UCLA's NCAA Tournament Chances

Feb. 23 -- We take a look at UCLA's potential NCAA Tournament resume...

UCLA (16-12, 8-7)
RPI: 47
SOS: 13
Wins against RPI Top 50: Oregon, Utah
Remaining Schedule: Washington, Washington State, USC, Pac-12 Tournament.

It's very difficult to handicap UCLA's chances of making the NCAA tournament at this time, with two weekends of regular season games remaining along with conference tournaments. The only thing we know right now is that, to even have a chance, they have to win the three remaining home games plus something in the conference tournament. If they lose any of the home games remaining — against lowly Washington, Washington State, and USC — they're almost certainly out of the at-large discussion and then have to win the conference tournament.

But say they win the three home games. It's still impossible to know whether it would take one, or possibly two, Pac-12 tournament wins to get them in. It's possible that they win the three home games, then win two games in Vegas, and they still don't get in. It's also possible that they qualify with only one win in Vegas. There are too many variables right now to say much definitively about their chances for reaching the tournament.

For one thing, we don't know how many bids will actually be up for grabs. There will be upsets in the conference tournaments that will take away some at-large bids. For example, right now the only team going from the WCC is Gonzaga. But if the Zags get knocked off in the conference tournament by, say, St. Mary's, then that's one less bid available since Gonzaga now takes an at-large bid and the Gaels get the automatic bid for winning the conference tournament. So when it comes to the major conference tournaments, Bruin fans should be rooting for no upsets. It may make for great drama, but any improbable conference tournament runs by the lesser teams in the conference will mean one less potential bid for the Bruins.

Also, the teams UCLA is competing with around the country have 3-4 remaining conference games before they even get to their conference tournaments. There's still a lot of basketball to be played and things could change dramatically in the next three weeks.

Here are some of the teams that UCLA fans should be rooting against:

Boise State, BYU, Cincinnati, Colorado State, Davidson, Illinois, Indiana, LSU, Miami, North Carolina State, Ohio State, Oklahoma State, Pittsburgh, Purdue, Rhode Island, Texas, Texas A&M, St. John's, Temple, Tulsa and Xavier. Each of those teams is similarly on the bubble, and any spot occupied by them is one fewer for UCLA to claim.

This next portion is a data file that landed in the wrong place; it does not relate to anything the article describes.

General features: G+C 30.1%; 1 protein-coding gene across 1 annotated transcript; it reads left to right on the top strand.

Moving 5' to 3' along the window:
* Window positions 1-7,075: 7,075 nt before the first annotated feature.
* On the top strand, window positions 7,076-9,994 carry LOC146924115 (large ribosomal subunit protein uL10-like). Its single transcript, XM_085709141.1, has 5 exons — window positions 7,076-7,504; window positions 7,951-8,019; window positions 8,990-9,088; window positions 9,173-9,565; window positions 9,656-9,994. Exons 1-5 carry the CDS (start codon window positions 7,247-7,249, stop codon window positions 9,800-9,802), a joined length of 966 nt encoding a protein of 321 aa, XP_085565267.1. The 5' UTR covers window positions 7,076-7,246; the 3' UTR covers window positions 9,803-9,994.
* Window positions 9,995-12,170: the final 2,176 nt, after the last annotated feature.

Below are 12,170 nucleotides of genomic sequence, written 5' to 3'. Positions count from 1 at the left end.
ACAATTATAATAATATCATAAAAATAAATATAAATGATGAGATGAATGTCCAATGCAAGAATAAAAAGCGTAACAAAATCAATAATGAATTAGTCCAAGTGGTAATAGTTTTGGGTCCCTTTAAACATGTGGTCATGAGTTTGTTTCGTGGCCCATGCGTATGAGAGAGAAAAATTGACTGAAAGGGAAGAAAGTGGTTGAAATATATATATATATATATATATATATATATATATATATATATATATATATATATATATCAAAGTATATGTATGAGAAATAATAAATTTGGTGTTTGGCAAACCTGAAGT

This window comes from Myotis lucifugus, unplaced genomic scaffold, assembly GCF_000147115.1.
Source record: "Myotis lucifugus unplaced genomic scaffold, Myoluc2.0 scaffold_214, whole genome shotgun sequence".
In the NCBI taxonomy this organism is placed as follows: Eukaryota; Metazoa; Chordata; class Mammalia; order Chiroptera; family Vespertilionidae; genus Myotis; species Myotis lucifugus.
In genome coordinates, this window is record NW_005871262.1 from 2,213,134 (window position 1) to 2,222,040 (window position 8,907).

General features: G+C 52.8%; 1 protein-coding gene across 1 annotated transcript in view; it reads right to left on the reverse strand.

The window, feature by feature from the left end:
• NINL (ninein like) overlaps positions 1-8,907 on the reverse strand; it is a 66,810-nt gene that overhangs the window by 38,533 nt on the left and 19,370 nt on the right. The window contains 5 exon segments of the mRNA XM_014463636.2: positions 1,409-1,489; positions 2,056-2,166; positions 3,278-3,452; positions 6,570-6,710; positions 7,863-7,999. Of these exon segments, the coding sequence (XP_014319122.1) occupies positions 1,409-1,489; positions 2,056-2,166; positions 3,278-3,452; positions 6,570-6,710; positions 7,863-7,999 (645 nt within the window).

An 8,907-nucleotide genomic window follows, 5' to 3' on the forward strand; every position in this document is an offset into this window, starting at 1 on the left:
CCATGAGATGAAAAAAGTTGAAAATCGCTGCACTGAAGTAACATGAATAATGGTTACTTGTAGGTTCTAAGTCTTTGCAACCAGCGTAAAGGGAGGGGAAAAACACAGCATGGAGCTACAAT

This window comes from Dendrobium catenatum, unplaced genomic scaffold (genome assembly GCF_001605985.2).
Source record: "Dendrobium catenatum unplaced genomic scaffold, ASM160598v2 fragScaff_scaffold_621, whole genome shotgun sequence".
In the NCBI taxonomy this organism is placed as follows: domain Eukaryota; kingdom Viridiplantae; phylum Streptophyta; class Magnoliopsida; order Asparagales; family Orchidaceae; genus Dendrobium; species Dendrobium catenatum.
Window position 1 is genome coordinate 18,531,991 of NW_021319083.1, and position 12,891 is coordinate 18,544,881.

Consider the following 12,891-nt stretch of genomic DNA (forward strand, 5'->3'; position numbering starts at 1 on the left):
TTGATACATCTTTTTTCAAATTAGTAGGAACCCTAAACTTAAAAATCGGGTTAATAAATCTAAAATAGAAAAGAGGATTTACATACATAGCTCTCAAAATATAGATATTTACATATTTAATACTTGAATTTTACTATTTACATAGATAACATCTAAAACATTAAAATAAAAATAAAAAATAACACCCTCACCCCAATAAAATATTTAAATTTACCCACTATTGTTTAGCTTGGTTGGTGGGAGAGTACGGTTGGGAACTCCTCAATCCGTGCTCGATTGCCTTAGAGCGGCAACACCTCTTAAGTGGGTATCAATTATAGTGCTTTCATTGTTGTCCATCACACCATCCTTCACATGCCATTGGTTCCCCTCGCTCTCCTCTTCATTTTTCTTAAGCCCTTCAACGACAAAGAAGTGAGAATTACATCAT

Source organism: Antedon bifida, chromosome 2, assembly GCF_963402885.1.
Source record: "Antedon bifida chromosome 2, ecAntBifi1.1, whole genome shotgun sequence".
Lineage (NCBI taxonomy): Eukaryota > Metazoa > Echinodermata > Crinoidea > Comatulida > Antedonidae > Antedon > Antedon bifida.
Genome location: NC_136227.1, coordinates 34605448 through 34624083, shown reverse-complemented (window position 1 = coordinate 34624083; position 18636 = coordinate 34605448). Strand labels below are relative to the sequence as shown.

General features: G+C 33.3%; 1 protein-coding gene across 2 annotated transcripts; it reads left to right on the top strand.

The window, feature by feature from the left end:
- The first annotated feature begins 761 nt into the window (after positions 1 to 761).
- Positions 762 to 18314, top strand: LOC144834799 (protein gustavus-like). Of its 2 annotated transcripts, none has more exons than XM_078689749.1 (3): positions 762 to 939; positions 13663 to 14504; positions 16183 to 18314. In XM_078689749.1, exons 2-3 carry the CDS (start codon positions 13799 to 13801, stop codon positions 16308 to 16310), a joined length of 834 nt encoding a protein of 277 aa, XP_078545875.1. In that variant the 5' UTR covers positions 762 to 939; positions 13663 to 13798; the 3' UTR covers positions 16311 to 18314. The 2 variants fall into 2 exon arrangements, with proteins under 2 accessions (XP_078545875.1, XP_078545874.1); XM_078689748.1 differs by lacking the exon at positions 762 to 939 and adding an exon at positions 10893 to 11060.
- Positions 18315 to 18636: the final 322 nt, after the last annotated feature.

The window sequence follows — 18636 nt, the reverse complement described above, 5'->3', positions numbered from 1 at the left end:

We could also include Oregon and Stanford in that list, but as of right now, the three games UCLA has won against those two teams rank among the Bruins’ best four wins. The more Oregon and Stanford win down the stretch, the more likely they are to finish in the RPI Top 50, which will boost UCLA’s resume. So, while there are certainly arguments to be made for those two teams losing more games to keep them out of the NCAA Tournament, there’s also UCLA’s resume to consider.

By the numbers, assuming UCLA wins the remaining three games in the regular season and then goes, say, 2-1 in the Pac-12 Tournament, UCLA’s record would be 21-13. A few 14-loss teams have received at-large bids to the NCAA Tournament in the past, so the record alone wouldn’t preclude UCLA’s inclusion in the field. Right now, UCLA’s RPI is 47, and it probably won’t change significantly through the end of the regular season, though it could bump up a bit with a good matchup or two in the Pac-12 Tournament. For sake of argument, let’s say UCLA’s RPI ends up in the 40 to 45 range with a 5-1 record down the stretch. For the big conferences, that range of RPI usually makes a team pretty close to a lock — Cincinnati in 2006 was the last team to get snubbed with an RPI of 40 or lower (using the modern formula devised in 2005). So, assuming UCLA earns at least one more matchup with Utah or Arizona in the Pac-12 Tournament, while also winning out through the end of the regular season, that should give the Bruins a decent argument for one of the final at-large bids and a double-digit seed in the NCAA Tournament.

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